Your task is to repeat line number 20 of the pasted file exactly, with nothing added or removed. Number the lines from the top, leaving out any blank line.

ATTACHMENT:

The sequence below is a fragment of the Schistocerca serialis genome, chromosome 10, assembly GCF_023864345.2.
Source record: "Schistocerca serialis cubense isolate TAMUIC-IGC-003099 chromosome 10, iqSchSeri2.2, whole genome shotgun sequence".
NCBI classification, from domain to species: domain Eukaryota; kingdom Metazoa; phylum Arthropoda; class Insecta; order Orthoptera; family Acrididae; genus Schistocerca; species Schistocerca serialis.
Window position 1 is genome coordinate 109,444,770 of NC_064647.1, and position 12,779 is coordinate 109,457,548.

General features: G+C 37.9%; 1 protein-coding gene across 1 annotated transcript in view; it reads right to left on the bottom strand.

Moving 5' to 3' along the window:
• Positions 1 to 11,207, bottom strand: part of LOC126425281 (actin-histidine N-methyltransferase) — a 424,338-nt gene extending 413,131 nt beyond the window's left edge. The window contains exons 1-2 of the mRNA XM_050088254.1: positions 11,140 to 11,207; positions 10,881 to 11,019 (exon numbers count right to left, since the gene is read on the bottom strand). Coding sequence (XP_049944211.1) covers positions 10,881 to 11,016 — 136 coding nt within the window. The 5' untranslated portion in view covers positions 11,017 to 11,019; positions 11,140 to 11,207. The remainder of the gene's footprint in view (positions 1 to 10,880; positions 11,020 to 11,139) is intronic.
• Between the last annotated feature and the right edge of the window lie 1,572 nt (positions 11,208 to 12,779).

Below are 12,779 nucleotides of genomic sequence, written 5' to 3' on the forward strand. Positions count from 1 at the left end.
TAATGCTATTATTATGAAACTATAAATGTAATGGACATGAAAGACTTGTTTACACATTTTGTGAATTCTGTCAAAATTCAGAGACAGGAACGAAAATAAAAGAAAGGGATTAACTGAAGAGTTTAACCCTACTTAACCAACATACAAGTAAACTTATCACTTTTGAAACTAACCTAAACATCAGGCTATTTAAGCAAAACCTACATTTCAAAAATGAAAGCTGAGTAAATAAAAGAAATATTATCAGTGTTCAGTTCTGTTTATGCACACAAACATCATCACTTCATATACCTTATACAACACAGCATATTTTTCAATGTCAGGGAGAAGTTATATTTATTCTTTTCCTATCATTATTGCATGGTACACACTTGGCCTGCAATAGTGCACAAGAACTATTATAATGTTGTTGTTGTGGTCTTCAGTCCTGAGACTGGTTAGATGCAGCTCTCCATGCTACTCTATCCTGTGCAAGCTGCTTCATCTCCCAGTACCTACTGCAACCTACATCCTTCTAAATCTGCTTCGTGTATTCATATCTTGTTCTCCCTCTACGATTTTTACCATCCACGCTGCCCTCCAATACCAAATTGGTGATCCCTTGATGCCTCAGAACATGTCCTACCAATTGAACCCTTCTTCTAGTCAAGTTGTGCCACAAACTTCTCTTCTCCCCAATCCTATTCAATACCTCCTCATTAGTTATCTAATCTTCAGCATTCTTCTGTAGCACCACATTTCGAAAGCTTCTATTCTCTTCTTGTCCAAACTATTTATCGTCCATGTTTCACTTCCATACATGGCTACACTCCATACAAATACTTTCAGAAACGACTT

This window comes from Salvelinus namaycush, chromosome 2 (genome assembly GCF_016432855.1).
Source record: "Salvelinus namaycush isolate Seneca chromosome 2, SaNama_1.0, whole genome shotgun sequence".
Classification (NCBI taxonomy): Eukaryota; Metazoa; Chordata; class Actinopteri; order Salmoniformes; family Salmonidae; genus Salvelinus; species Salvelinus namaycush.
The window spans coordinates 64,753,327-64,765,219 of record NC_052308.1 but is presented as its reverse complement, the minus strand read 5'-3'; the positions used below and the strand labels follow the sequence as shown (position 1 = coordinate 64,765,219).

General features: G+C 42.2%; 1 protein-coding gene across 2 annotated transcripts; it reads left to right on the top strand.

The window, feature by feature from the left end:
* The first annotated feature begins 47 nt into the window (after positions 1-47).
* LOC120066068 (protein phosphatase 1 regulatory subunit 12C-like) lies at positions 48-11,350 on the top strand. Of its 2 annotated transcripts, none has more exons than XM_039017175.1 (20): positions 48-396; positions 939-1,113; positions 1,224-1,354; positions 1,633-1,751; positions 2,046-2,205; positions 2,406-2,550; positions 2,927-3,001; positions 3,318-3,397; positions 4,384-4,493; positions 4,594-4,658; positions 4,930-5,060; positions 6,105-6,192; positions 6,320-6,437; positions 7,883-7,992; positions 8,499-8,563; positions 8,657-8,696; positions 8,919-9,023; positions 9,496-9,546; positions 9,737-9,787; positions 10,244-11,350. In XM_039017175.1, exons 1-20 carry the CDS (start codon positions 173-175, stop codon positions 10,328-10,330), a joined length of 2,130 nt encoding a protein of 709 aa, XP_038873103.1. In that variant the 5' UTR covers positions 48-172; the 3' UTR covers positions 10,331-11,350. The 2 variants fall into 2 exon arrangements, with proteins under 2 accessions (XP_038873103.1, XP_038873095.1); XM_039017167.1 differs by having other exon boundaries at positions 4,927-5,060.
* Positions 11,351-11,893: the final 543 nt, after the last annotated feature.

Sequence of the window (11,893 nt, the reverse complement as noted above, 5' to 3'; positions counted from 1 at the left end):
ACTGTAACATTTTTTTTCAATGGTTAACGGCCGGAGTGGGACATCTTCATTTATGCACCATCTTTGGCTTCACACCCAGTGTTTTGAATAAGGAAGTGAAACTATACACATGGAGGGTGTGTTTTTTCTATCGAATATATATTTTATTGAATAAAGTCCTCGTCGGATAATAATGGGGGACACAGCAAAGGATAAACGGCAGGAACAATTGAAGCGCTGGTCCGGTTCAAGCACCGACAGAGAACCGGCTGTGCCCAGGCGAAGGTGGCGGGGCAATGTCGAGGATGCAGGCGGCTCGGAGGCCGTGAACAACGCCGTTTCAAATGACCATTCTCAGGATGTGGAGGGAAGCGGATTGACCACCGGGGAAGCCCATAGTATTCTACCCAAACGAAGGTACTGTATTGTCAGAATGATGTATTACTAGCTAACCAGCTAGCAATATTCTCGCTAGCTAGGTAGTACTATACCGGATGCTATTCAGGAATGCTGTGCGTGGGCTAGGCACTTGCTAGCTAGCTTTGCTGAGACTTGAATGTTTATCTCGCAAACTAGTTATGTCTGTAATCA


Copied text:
Sequence of the window (11,893 nt, the reverse complement as noted above, 5' to 3'; positions counted from 1 at the left end):